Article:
Will More Meetings Solve the Middle East Impasse?

  • Playlist
  • Download
  • Embed
    <iframe src="http://www.npr.org/player/embed/6545228/6545229" width="100%" height="290" frameborder="0" scrolling="no" title="NPR embedded audio player">
  • Transcript

The current situation in the Middle East is bad on a number of fronts, says NPR Senior News Analyst Daniel Schorr. And President Bush is having lots of discussions — but doing very little to make things better.


President Bush is traveling this week, as well. He's headed to a NATO summit and to a meeting with Iraq's leader, and his trip comes at a time of increased attention on the war.

NPR's senior news analyst, Daniel Schorr, is among those keeping close track of what's going on.

DANIEL SCHORR: It's as though hectic motion provides a feeling of action. President Bush, just back from a week in Asia, is off again today for a NATO summit in Latvia and a crisis meeting with Iraqi Prime Minister Maliki in Aman, Jordan, considered a safer place than his own capitol of Baghdad.

Jordan's King Abdullah has been on television talking crisis. Asked by ABC about the potential for civil war in Iraq, he said we're juggling with the strong potential of three civil wars in the region, whether it's the Palestinians, Lebanon or Iraq.

UN Secretary General Kofi Annan warns that urgent steps are needed to stave off looming war. It is in this atmosphere that the United States appears willing to put aside its nuclear dispute with Iran and its suspicions about Syrian involvement in the assassination of Lebanese statesmen. It is in this atmosphere that Israel talked cease-fire to the Palestinian authority and proposes a prisoner for hostage exchange. And it's in this atmosphere that President Bush intends to put the heat on Maliki and demand tougher action to dismantle the murderous militias.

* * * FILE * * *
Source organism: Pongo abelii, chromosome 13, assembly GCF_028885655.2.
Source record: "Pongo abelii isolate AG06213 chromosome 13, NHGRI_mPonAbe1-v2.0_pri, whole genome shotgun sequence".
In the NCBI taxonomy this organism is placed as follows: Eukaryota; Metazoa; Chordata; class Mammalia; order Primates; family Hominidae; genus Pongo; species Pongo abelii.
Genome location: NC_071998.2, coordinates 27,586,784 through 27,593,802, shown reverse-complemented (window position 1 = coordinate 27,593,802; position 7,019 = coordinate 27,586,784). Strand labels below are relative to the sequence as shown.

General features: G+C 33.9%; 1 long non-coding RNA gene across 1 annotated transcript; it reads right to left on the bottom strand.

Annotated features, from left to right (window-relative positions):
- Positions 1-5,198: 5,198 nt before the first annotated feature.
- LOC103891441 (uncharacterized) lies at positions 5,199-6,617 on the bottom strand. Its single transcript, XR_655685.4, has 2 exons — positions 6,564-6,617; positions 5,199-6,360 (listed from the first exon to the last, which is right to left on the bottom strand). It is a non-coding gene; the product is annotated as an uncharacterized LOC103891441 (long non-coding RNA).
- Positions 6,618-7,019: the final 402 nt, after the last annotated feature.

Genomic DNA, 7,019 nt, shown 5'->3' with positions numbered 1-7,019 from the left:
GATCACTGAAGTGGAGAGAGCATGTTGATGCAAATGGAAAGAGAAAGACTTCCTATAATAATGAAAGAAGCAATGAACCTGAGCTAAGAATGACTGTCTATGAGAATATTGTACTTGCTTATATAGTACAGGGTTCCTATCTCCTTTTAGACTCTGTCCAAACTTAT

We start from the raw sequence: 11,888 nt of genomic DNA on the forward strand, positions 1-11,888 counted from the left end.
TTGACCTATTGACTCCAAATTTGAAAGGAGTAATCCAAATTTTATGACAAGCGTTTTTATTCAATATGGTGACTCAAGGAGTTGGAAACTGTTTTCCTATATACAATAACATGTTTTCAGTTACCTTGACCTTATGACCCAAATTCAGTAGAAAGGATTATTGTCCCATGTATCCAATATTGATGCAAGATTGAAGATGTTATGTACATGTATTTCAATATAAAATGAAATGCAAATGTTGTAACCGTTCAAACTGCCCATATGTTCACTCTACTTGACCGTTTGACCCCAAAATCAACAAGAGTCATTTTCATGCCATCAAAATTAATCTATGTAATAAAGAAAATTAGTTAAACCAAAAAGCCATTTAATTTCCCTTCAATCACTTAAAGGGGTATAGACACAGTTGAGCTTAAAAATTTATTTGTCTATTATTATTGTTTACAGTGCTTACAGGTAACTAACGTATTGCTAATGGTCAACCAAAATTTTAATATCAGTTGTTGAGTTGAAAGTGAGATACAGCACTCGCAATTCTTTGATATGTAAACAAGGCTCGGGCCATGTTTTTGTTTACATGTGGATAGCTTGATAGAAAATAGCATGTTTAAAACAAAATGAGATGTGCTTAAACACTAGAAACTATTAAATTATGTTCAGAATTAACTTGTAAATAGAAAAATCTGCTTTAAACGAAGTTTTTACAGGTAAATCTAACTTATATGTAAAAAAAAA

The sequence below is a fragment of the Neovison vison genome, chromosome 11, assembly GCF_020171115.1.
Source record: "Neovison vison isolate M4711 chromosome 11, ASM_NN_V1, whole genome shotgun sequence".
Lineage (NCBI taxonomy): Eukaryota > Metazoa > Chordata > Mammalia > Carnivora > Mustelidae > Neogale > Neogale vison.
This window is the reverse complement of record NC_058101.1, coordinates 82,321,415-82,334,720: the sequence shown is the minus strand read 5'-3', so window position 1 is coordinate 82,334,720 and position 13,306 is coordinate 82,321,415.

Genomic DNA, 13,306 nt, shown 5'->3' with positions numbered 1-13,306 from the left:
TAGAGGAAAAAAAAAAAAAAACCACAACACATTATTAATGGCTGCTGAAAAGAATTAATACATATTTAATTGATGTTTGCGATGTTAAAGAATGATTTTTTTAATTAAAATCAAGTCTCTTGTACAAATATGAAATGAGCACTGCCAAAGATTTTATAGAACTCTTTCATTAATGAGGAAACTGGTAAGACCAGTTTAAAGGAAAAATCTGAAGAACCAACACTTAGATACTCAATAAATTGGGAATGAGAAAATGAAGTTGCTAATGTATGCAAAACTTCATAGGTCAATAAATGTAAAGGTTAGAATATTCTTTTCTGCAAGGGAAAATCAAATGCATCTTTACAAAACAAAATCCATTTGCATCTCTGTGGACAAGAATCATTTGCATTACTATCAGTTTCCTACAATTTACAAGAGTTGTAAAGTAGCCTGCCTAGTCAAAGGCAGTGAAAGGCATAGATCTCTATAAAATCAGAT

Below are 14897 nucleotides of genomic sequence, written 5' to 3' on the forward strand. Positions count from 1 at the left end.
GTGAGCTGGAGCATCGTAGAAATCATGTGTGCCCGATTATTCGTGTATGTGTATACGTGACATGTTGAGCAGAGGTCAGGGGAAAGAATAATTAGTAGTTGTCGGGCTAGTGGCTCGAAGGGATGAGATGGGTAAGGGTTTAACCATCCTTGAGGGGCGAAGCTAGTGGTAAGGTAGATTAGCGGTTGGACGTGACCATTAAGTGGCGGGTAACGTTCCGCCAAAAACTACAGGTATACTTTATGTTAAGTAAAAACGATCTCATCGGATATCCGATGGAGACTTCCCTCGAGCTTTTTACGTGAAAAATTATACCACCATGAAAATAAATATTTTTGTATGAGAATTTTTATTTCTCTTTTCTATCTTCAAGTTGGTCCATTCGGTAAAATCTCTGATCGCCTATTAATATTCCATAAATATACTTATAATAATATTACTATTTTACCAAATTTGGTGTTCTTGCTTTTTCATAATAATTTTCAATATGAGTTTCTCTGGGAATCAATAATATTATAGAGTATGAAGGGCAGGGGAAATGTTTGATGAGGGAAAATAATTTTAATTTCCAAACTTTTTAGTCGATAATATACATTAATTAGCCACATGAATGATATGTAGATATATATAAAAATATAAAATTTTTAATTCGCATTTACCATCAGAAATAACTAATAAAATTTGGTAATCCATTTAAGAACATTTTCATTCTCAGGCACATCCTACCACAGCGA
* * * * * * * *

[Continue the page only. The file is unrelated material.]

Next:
The Baker-Hamilton Commission is reportedly debating a draft of this report. It is said by the New York Times to be engaged in a divisive debate over timetables for withdrawal of American troops. But the Bush administration and Kofi Annan convey the impression that events in Iraq will not wait for an orderly process of completing and discussing its draft recommendations.

And Iraq does not present the only cause for worry. King Abdullah has said that the killing of an anti-Syrian politician in Lebanon could cause factional violence there to spiral again. He said that unless a regional peace takes hold, there won't be anything to talk about. The Middle East will face another decade or two of violence.

It has been generally thought that President Bush could ride out the rest of his term before any big explosion in the Middle East, but it begins to look as though unless there is a sudden burst of peace, he won't have that long.

This is Daniel Schorr.

Copyright © 2006 NPR. All rights reserved. Visit our website terms of use and permissions pages at www.npr.org for further information.

NPR transcripts are created on a rush deadline by a contractor for NPR, and accuracy and availability may vary. This text may not be in its final form and may be updated or revised in the future. Please be aware that the authoritative record of NPR’s programming is the audio.



Please keep your community civil. All comments must follow the NPR.org Community rules and terms of use, and will be moderated prior to posting. NPR reserves the right to use the comments we receive, in whole or in part, and to use the commenter's name and location, in any medium. See also the Terms of Use, Privacy Policy and Community FAQ.

NPR thanks our sponsors

Become an NPR sponsor

Support comes from